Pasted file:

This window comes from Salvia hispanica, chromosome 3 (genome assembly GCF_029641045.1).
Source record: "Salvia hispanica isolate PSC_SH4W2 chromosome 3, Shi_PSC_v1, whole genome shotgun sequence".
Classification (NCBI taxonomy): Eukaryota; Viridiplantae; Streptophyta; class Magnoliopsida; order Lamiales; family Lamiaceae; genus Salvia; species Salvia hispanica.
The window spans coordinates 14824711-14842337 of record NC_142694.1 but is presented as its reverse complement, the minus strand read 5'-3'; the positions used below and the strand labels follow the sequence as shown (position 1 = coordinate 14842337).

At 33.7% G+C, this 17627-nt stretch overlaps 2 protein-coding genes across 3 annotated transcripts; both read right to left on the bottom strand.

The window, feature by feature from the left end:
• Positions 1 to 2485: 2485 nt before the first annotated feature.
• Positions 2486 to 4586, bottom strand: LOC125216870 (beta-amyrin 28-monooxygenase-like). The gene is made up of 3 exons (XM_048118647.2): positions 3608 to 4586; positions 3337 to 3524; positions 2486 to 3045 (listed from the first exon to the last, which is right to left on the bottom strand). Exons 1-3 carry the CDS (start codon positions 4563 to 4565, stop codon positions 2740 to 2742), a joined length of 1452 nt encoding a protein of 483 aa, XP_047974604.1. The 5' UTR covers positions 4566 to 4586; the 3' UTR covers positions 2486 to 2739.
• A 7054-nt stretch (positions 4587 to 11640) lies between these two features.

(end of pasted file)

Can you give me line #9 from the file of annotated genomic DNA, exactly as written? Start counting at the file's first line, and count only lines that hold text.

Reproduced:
• A 7054-nt stretch (positions 4587 to 11640) lies between these two features.